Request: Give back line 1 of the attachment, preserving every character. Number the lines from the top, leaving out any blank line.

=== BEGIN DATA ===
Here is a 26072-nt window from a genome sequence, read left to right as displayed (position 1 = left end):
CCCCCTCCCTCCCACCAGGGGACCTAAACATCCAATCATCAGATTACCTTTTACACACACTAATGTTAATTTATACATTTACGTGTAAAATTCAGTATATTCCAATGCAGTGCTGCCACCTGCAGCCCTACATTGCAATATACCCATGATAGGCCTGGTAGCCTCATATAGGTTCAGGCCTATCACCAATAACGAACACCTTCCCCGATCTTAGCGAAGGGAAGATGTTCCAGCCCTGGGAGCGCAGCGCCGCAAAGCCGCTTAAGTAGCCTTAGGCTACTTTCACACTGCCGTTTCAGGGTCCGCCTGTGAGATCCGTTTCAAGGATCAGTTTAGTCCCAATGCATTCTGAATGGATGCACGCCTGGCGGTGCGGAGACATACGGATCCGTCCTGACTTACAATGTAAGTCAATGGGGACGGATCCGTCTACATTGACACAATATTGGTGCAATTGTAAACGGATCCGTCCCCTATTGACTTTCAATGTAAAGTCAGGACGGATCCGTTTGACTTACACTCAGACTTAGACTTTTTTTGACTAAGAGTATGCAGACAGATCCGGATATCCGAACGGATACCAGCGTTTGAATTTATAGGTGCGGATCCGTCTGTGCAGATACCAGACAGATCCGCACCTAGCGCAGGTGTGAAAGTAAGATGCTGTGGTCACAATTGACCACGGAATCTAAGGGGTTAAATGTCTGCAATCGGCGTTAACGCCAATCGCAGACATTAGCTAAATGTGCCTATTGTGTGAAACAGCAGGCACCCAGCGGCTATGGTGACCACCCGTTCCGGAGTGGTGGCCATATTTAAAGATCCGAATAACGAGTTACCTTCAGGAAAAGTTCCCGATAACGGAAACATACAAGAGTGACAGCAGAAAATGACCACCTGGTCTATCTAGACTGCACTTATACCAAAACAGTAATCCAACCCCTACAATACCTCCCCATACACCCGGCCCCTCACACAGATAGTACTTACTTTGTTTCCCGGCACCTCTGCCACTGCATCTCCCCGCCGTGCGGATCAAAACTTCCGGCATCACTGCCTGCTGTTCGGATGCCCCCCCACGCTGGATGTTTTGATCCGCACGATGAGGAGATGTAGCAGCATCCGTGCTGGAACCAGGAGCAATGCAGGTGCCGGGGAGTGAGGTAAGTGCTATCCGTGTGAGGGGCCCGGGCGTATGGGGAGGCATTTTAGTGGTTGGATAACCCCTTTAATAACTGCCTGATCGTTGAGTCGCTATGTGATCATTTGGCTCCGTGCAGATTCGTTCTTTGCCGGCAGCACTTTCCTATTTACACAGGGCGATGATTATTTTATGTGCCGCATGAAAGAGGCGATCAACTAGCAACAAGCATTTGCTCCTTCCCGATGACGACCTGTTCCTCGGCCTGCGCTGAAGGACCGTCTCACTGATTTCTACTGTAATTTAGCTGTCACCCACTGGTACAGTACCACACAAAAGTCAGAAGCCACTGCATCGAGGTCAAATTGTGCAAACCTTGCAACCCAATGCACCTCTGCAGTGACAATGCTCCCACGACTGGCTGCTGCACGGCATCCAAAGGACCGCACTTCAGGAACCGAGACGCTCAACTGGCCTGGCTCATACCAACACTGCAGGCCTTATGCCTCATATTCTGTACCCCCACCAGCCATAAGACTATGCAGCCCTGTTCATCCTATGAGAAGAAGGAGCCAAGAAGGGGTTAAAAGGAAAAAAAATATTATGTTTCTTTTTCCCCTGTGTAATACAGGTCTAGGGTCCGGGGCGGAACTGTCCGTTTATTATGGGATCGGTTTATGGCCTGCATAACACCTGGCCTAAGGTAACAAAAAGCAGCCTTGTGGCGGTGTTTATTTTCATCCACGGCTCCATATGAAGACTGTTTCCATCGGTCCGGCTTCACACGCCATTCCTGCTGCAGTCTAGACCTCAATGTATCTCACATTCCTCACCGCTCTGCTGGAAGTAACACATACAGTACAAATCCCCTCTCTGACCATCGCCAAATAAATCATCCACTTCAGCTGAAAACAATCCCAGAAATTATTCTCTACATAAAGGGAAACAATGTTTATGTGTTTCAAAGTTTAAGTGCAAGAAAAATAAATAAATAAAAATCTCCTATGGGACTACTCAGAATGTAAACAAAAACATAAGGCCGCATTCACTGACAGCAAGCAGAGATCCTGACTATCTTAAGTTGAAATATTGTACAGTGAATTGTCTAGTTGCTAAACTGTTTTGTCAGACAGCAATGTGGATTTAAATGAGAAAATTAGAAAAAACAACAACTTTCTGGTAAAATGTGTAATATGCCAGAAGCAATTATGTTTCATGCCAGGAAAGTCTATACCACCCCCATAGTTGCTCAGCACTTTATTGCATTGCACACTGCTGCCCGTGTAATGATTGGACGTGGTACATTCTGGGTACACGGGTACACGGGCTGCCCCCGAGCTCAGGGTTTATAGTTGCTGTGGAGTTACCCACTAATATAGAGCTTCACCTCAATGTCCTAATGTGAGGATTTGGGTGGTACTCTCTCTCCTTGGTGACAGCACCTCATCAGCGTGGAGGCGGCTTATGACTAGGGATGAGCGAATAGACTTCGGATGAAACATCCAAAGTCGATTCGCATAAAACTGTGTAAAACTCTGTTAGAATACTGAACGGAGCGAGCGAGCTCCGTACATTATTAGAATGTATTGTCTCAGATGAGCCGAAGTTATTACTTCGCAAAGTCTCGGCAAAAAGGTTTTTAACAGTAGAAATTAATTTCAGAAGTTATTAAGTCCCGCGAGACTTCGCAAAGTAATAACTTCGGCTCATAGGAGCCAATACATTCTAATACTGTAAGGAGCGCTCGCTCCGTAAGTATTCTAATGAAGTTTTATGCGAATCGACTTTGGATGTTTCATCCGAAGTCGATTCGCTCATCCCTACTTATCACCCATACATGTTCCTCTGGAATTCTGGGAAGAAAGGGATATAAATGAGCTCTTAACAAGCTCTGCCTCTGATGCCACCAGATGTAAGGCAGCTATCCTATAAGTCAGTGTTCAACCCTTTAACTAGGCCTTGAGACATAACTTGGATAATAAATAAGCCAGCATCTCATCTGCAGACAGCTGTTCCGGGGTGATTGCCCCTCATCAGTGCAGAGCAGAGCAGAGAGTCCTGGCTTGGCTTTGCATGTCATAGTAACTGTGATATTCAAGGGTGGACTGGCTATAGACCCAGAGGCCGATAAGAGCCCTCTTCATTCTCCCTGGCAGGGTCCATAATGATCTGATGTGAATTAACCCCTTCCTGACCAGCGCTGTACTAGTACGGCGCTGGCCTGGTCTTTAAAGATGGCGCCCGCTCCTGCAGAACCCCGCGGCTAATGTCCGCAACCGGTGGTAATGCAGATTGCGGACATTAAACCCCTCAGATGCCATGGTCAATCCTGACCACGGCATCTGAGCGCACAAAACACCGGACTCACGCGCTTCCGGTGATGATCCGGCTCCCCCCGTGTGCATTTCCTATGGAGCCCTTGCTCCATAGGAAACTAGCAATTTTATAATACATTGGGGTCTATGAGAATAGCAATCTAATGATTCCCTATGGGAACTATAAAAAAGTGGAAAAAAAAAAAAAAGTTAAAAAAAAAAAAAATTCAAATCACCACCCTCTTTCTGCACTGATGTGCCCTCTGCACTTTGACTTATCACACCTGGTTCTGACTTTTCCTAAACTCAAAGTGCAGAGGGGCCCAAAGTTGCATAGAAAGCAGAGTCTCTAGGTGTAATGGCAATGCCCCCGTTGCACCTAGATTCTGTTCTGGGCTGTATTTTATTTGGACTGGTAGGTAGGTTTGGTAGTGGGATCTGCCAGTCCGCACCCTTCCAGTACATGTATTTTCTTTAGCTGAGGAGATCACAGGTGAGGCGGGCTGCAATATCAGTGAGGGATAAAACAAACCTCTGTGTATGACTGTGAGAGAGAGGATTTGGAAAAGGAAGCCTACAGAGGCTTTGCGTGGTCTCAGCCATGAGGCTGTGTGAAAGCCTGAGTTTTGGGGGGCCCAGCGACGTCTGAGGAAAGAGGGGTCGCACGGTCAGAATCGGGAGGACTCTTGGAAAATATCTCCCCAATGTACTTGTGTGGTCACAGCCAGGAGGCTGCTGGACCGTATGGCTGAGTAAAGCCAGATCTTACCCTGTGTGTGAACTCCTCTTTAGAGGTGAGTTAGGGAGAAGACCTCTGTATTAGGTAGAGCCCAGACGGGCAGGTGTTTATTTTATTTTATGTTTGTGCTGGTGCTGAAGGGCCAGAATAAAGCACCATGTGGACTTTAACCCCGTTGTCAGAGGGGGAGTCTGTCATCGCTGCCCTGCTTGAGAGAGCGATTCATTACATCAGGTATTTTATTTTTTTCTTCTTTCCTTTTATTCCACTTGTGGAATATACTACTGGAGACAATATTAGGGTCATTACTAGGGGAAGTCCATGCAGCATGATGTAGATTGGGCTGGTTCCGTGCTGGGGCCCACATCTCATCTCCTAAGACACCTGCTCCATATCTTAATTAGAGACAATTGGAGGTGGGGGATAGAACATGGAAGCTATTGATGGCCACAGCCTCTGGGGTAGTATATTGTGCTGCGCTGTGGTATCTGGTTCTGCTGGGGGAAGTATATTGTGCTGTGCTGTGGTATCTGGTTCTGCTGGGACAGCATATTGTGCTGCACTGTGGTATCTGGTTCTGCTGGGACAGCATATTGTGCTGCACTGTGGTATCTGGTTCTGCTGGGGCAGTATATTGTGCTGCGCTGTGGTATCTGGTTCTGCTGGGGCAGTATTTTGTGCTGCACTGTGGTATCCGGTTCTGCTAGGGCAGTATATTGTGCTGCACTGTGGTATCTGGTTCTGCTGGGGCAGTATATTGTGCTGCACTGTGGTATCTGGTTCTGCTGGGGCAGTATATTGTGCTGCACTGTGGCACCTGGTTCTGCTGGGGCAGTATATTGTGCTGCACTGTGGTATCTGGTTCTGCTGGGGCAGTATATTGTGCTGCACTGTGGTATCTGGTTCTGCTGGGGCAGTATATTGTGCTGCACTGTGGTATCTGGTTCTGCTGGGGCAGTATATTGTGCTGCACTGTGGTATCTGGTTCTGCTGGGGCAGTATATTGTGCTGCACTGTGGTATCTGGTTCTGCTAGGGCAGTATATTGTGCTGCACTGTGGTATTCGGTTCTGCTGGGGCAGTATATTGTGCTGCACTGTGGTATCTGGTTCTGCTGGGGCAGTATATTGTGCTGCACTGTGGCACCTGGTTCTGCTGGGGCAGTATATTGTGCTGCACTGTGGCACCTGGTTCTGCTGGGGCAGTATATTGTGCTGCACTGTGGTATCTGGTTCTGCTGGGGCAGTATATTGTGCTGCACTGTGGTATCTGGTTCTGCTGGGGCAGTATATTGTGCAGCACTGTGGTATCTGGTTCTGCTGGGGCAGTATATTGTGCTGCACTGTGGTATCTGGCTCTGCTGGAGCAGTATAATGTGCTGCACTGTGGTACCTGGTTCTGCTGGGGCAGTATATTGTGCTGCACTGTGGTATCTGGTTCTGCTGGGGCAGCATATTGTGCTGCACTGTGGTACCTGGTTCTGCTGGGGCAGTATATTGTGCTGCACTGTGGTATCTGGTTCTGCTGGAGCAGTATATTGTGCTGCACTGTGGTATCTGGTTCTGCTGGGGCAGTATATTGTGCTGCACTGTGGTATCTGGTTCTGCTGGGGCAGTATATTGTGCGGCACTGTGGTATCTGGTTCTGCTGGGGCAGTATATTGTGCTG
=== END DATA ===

Here is a 26072-nt window from a genome sequence, read left to right as displayed (position 1 = left end):